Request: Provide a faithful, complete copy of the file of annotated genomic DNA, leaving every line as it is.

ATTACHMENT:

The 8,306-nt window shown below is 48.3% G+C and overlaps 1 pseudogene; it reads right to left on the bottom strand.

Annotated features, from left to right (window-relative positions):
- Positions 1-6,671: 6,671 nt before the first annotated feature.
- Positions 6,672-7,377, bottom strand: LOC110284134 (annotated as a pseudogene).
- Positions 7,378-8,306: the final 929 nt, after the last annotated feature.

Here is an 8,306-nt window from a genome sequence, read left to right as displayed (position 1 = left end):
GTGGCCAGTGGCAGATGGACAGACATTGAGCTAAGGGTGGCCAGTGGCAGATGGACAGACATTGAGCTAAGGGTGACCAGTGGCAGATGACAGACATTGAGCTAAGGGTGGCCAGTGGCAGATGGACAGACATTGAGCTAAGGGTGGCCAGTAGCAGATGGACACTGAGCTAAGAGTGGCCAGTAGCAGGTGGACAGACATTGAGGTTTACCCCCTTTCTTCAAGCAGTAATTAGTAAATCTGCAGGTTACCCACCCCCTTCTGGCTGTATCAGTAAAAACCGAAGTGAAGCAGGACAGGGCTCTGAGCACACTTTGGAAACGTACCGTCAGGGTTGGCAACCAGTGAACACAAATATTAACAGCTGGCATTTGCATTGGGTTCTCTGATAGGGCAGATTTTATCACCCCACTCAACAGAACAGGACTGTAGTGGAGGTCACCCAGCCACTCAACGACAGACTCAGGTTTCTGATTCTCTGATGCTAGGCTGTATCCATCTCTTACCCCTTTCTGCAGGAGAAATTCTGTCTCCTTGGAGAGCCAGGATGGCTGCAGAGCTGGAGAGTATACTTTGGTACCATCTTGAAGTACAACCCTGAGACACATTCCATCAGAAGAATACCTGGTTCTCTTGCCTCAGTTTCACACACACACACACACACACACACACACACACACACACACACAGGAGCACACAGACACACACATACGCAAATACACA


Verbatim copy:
The 8,306-nt window shown below is 48.3% G+C and overlaps 1 pseudogene; it reads right to left on the bottom strand.

Annotated features, from left to right (window-relative positions):
- Positions 1-6,671: 6,671 nt before the first annotated feature.
- Positions 6,672-7,377, bottom strand: LOC110284134 (annotated as a pseudogene).
- Positions 7,378-8,306: the final 929 nt, after the last annotated feature.

Here is an 8,306-nt window from a genome sequence, read left to right as displayed (position 1 = left end):
GTGGCCAGTGGCAGATGGACAGACATTGAGCTAAGGGTGGCCAGTGGCAGATGGACAGACATTGAGCTAAGGGTGACCAGTGGCAGATGACAGACATTGAGCTAAGGGTGGCCAGTGGCAGATGGACAGACATTGAGCTAAGGGTGGCCAGTAGCAGATGGACACTGAGCTAAGAGTGGCCAGTAGCAGGTGGACAGACATTGAGGTTTACCCCCTTTCTTCAAGCAGTAATTAGTAAATCTGCAGGTTACCCACCCCCTTCTGGCTGTATCAGTAAAAACCGAAGTGAAGCAGGACAGGGCTCTGAGCACACTTTGGAAACGTACCGTCAGGGTTGGCAACCAGTGAACACAAATATTAACAGCTGGCATTTGCATTGGGTTCTCTGATAGGGCAGATTTTATCACCCCACTCAACAGAACAGGACTGTAGTGGAGGTCACCCAGCCACTCAACGACAGACTCAGGTTTCTGATTCTCTGATGCTAGGCTGTATCCATCTCTTACCCCTTTCTGCAGGAGAAATTCTGTCTCCTTGGAGAGCCAGGATGGCTGCAGAGCTGGAGAGTATACTTTGGTACCATCTTGAAGTACAACCCTGAGACACATTCCATCAGAAGAATACCTGGTTCTCTTGCCTCAGTTTCACACACACACACACACACACACACACACACACACACACACACAGGAGCACACAGACACACACATACGCAAATACACA